Andy Kessler wrote an opinion piece at the Wall Street Journal in which he briefly discusses the American Solidarity Fund. In response, I just want to clarify a few aspects of the program that he does not do a good job of explaining.
Not to be outdone, this summer the People’s Policy Project—Get it? Like the People’s Republic?—proposed an American Solidarity Fund. Every citizen over 17 would own a share of this sovereign-wealth fund. Slowly but surely, up to one-third of the assets of the U.S. economy would find their way into the fund. That’s $90 trillion for those keeping track at home. Then the investment returns from the fund would be paid out as, you guessed it, a universal basic dividend. This isn’t sliding a slippery slope toward socialism, it’s a trapdoor.
How would the fund get all those assets? Start with all government-owned land and buildings. Then add a 3% market-capitalization tax on public companies. Apple would owe $30 billion. Add a continuing 0.5% market-cap tax, a 5% levy on initial public offerings and 3% on mergers. Smells Marxian: “government owning the means of production.” So much for the ash heap. Then increase the death tax and get rid of every tax deduction. Heck, they better pay hefty universal basic lay-on-the-couch dividends because why would anyone ever go to work again? Companies would have minimal retained earnings to invest in the future, and workers wouldn’t keep much of their pay. The fund would shrink annually as the stock market imploded.
1. The levies can be paid in scrip.
The 3 percent market-cap tax, the 0.5 percent annual market-cap tax, the 5 percent levy on IPOs, and the 3 percent levy on mergers can all be paid in scrip or cash in the proposal. Paying in scrip means that a company can meet its obligations under the law by issuing new shares and giving them to the social wealth fund. This would involve no exchange of money. So, in the case of Apple, it would not have to pay the government $30 billion to satisfy the 3 percent market-cap tax. It would instead create new shares equal to 3 percent of its market-cap and contribute them to the fund.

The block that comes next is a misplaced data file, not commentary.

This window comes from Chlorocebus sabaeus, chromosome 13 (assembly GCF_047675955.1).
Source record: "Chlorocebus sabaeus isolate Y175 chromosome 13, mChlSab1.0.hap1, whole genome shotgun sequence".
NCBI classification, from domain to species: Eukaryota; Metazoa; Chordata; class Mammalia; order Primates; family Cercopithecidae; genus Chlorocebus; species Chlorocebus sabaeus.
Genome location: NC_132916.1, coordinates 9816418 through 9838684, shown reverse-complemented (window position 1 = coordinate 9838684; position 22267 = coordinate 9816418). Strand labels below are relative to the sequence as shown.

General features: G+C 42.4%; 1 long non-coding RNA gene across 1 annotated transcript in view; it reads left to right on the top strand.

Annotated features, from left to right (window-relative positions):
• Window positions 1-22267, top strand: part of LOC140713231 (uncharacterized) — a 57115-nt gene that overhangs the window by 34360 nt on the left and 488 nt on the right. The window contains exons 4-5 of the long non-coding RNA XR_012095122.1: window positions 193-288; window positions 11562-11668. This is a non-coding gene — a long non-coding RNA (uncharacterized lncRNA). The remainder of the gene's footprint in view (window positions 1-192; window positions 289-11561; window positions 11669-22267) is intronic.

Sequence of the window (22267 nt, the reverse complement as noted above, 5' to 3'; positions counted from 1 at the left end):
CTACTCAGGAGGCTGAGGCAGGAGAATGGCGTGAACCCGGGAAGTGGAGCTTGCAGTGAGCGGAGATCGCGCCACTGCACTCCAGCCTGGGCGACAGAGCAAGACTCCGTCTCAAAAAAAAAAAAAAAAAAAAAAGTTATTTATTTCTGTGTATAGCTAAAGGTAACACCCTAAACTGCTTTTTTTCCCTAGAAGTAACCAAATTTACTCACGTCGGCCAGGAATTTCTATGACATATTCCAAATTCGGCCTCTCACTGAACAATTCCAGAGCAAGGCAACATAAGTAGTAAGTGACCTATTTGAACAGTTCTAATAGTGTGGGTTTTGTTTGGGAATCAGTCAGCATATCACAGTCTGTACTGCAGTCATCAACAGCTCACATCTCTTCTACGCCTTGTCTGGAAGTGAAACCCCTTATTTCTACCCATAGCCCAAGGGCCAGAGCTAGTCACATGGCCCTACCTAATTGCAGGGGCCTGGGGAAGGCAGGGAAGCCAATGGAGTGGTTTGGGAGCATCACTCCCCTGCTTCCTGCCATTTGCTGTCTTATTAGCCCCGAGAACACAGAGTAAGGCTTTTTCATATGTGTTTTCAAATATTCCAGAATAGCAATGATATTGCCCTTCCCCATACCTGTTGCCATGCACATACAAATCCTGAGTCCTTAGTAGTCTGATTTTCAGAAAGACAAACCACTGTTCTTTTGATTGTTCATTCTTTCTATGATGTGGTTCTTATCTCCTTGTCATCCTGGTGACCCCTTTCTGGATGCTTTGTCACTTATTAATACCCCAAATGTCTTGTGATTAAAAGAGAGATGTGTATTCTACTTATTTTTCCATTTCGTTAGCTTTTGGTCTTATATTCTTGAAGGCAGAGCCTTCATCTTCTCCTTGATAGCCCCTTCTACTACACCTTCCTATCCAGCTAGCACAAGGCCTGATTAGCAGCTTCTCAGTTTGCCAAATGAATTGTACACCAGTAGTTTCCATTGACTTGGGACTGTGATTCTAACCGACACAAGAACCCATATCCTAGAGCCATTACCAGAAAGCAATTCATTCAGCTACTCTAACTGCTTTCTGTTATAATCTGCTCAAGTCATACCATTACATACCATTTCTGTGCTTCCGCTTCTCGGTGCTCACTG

When Kessler says “companies would have minimal retained earnings to invest in the future,” he appears to think that this is because they would be paying so much cash to the social wealth fund. But if they pay in scrip, their cashflows would be unaffected, and they would have just as much cash on hand to invest as they do now. The people paying the price of the market-cap taxes are the incumbent shareholders whose stake is diluted out, not the companies’ balance sheets.
As to whether this would implode the stock market, it is worth considering what just happened in the stock market in the last few weeks. Between October 9 and October 11, the S&P TMI, which tracks the public securities targeted by the market-cap taxes in the plan, fell by 5.2 percent. For incumbent shareholders, this dip was equivalent to if the companies covered by that index were subjected to a one-off 5.2 percent market-cap tax. By October 19, the index was still down 4 percent from October 9, and yet the sky has not fallen.
2. It does not eliminate every tax deduction
Kessler is probably taking creative liberties when he says the plan would “get rid of every tax deduction,” but it is worth emphasizing that this is not the case. The plan gets rid of virtually every tax deduction that exists to incentivize private asset accumulation, such as the mortgage interest tax deduction and the privileged tax treatment of investment accounts like 529s, 401ks, IRAs, and similar. These tax deductions do not appear to actually achieve their goal of incentivizing private savings at the margin, but instead flow as a windfall to those who would already save anyways, which is to say overwhelmingly to high-income families.
If you take the dollar value of those deductions and deposit them into the social wealth fund, then that increases the savings/wealth of every person in the country by an equal amount. So, in fact, the social wealth fund achieves the nominal goal of those deductions better than the deductions themselves.